An unusual cloak-and-dagger operation being run by internet security experts has been exposed this week, after details of a flaw in the SSL protocol were made public.
The problem with the Secure Sockets Layer standard that keeps e-commerce websites, mail servers and more safe from attack was first discovered in August by a phone-security firm called PhoneFactor.
That company immediately set to work with the Industry Consortium for Advancement of Security on the Internet (ICASI) to fix the issue in secret so as not to alert hackers.
However, an engineer working independent of ICASI found the flaw by himself this week and posted the details online in an effort to find a solution.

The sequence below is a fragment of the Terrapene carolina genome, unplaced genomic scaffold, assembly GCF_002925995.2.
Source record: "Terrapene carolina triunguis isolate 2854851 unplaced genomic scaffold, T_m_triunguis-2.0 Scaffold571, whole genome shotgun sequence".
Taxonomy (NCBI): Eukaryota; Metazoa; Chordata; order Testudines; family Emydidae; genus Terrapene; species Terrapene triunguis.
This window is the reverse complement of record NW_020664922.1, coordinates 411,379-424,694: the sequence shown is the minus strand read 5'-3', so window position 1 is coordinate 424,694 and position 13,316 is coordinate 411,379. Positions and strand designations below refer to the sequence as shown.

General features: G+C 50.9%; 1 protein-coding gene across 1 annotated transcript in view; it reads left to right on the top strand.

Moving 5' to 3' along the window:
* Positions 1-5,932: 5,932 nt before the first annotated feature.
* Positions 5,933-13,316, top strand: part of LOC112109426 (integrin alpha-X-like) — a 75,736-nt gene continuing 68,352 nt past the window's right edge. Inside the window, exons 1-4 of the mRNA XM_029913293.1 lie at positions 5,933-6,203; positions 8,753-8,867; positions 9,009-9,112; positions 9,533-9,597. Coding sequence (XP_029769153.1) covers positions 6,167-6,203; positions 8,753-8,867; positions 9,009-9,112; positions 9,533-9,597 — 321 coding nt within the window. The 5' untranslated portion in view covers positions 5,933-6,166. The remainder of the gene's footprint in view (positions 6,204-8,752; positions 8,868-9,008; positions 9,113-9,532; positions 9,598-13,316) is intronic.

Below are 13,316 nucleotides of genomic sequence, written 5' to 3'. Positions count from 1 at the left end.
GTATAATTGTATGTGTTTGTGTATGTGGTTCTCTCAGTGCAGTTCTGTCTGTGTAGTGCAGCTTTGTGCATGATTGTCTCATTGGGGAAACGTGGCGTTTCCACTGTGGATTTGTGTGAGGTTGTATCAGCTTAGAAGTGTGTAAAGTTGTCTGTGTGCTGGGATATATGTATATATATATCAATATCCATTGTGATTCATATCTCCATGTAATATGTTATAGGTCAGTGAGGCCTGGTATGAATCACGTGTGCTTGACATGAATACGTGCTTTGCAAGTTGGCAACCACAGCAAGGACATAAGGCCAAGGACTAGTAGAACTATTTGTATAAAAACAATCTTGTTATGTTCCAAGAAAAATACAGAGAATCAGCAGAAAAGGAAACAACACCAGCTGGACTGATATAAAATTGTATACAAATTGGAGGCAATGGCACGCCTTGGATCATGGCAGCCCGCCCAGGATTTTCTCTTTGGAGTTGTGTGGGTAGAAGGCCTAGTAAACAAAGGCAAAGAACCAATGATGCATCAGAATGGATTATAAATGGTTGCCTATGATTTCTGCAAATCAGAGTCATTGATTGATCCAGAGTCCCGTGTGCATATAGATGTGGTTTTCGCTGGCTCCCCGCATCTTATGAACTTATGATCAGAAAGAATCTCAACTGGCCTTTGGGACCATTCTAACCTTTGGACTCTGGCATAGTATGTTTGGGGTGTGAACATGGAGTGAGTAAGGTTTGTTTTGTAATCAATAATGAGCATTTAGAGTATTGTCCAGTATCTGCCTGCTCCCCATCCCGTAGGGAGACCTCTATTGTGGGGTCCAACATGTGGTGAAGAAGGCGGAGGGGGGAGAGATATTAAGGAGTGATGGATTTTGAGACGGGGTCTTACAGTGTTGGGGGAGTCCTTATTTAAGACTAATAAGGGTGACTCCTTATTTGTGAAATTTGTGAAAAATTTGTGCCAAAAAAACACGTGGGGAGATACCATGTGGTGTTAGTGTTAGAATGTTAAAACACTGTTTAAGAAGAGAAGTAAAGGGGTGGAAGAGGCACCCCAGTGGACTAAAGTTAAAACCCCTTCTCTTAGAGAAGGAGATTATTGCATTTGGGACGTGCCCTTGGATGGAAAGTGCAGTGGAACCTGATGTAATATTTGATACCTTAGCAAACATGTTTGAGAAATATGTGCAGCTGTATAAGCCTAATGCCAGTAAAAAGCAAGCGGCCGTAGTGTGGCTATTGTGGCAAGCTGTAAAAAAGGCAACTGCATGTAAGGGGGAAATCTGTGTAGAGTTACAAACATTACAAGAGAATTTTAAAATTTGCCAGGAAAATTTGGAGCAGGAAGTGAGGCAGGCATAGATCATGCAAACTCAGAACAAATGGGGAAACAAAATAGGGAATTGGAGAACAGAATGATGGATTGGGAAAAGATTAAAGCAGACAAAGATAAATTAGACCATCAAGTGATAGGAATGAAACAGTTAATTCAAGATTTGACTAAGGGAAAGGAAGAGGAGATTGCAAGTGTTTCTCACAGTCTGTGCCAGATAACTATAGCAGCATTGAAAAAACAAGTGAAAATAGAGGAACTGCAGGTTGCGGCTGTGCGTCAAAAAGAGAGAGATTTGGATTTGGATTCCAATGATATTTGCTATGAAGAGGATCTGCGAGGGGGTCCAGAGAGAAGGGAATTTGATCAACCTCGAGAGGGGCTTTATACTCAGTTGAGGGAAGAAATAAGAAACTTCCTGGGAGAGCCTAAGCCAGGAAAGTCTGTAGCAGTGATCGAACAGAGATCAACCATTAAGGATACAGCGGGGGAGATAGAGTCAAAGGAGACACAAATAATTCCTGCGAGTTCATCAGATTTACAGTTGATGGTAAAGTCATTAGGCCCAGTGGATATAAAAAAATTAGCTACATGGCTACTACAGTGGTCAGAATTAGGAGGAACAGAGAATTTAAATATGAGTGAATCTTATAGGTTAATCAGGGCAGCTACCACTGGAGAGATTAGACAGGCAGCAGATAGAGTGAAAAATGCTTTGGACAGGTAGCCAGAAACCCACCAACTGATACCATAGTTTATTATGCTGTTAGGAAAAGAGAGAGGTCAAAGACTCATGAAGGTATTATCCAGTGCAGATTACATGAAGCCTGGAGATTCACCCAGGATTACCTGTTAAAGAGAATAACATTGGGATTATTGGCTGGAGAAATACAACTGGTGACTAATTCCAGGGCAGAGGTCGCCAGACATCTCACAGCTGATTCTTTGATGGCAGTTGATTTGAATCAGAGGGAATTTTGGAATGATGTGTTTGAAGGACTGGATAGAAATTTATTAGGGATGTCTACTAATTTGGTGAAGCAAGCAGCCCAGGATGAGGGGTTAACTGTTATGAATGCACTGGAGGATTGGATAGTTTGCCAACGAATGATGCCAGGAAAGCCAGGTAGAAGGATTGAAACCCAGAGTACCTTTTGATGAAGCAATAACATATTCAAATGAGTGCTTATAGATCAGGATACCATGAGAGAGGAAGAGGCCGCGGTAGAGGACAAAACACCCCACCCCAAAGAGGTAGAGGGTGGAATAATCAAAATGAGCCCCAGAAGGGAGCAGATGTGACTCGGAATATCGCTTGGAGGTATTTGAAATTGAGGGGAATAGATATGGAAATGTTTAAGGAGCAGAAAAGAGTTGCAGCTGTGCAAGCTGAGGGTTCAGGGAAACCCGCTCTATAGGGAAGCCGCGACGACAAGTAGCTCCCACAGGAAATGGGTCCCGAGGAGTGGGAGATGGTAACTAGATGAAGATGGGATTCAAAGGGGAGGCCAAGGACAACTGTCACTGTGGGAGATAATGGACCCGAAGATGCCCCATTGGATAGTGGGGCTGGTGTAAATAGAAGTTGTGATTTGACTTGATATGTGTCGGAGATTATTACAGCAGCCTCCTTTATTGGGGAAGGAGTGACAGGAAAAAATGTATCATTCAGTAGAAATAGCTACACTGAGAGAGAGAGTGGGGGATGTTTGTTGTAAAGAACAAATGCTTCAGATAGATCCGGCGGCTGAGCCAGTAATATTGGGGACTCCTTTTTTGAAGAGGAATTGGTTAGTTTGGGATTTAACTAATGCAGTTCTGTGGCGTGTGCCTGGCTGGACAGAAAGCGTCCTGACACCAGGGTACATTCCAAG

Naturally, the buzz about SSL potentially failing spread like wildfire, prompting ICASI and PhoneFactor to go public immediately.
Good guys need to know
The company's Sarah Fender explained why: "At that point we felt like the bad guys knew and we felt we had a responsibility for the good guys to know too."
So far, no actual exploits of the SSL flaw have been found in the wild, meaning there's still hope that it can be fixed before it claims its first victim.
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